We thank the anonymous referee for advising this explanatory statement inclusion.

  11. 11.

    Negative values of CO2 variations (Var CO2) mean a decline or reduction of CO2 emissions. Positive values of CO2 variations mean an increase or growth of CO2 emissions.

  12. 12.

    See footnote 6.

  13. 13.

    However, the focus of our current analysis was in identifying the relative contribution of the oil imports intensity, eco-efficiency and energy intensity levels, leading us to consider solely the present six factors.

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Acknowledgements

This work was financially supported by the Research Unit on Governance, Competitiveness and Public Policy (project POCI-01-0145-FEDER-006939), funded by FEDER through COMPETE2020 - Programa Operacional Competitividade e Internacionalização (POCI) – and by national funds through FCT - Fundação para a Ciência e a Tecnologia. We thank the anonymous reviewers and the editor for their careful reading of our manuscript and their many insightful comments and suggestions. The authors are solely responsible for any shortcomings, errors or misconceptions that remain.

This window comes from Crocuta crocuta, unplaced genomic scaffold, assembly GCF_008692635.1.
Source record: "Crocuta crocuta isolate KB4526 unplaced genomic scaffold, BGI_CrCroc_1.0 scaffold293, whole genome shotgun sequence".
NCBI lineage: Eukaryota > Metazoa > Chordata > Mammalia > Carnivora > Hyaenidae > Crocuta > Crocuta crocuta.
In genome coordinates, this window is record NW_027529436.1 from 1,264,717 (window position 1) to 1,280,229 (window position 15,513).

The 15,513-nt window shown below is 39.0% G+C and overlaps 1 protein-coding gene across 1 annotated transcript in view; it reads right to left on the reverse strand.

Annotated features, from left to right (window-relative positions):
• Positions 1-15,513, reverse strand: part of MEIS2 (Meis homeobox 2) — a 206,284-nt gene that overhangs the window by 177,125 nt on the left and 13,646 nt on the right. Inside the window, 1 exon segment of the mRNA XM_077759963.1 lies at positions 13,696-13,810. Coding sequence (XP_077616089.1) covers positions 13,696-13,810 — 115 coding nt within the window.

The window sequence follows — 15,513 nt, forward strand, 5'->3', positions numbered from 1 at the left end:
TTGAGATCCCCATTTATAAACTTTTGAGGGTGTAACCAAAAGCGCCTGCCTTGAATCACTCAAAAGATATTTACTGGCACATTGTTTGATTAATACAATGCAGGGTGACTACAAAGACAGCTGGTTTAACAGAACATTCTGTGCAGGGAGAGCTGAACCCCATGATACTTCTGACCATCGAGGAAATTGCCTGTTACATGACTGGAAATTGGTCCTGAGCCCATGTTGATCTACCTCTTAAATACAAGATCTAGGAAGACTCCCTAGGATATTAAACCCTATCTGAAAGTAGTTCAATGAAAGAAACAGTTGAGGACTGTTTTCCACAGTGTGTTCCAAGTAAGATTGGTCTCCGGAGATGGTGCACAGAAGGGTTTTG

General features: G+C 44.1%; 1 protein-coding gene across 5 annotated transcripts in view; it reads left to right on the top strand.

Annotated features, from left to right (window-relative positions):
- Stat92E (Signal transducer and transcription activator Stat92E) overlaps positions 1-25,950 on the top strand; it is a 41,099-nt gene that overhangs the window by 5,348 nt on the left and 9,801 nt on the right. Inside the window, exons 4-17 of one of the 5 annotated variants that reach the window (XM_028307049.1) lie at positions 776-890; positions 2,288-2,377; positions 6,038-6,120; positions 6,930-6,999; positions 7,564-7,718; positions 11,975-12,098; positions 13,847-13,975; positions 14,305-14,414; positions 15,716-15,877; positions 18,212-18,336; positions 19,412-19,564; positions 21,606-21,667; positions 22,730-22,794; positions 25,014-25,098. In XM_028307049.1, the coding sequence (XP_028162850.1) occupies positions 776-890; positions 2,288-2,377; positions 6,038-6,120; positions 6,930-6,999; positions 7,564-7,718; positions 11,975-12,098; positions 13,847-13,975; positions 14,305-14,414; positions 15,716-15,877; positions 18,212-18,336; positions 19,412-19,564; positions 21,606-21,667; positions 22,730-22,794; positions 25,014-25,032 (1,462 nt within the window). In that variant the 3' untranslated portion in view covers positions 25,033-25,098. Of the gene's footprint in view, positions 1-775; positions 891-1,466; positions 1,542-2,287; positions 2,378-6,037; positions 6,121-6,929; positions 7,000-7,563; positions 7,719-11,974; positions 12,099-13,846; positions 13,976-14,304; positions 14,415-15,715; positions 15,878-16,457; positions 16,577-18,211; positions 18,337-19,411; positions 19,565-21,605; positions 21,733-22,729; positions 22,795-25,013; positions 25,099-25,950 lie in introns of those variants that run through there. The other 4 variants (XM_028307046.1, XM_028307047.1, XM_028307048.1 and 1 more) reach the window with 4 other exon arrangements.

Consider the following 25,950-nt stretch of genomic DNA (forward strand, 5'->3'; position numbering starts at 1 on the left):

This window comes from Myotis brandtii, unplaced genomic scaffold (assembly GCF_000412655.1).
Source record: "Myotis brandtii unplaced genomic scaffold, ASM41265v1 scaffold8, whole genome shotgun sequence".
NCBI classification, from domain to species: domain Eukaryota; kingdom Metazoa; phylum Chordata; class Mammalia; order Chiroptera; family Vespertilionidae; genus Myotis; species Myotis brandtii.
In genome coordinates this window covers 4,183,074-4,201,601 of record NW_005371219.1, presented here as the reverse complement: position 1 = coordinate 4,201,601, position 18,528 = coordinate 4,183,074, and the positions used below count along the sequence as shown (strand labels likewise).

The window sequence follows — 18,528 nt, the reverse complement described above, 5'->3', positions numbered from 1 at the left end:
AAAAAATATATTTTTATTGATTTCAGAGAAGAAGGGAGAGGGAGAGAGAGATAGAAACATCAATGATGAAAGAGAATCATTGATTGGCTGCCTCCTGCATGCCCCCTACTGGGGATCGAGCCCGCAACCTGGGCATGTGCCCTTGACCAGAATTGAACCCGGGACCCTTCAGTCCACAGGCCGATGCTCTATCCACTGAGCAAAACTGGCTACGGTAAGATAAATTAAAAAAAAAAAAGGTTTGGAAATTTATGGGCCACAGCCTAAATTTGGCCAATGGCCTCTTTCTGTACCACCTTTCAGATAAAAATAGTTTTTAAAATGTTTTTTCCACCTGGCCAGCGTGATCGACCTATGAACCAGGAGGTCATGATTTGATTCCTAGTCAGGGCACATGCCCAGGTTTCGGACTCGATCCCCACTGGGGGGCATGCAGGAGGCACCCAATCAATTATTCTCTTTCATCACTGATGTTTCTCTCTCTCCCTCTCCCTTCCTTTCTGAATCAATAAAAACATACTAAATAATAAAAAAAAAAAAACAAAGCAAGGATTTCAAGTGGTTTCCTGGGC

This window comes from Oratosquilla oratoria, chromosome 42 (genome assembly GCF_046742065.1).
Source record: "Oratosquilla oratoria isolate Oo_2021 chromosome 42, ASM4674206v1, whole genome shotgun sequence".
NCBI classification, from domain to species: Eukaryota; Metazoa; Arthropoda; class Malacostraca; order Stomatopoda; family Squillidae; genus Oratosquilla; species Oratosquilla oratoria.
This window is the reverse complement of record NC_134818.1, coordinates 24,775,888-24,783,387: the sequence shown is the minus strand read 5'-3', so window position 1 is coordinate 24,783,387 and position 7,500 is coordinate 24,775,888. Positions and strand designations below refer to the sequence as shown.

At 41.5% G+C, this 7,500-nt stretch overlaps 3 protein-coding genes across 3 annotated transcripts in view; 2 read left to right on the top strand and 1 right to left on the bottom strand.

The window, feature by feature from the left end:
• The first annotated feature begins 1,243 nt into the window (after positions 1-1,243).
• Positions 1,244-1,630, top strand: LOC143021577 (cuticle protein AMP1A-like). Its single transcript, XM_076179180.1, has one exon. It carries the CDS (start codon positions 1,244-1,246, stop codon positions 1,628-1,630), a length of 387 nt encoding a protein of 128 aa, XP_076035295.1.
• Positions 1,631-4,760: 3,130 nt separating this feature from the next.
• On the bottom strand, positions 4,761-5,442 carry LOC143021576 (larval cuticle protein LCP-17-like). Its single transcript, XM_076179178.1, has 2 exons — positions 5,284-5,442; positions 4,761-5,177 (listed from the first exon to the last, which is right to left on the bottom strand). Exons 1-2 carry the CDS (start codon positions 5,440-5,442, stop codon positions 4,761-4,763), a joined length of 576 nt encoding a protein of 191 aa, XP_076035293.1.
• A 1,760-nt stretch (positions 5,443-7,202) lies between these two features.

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Correspondence to Mara Madaleno.

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Madaleno, M., Moutinho, V. A new LDMI decomposition approach to explain emission development in the EU: individual and set contribution. Environ Sci Pollut Res 24, 10234–10257 (2017). https://doi.org/10.1007/s11356-017-8547-y

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Keywords

  • Decomposition analysis
  • Emissions intensity
  • European countries
  • Petroleum per capita dependence
  • Individual and set contributions
  • Components of carbon dioxide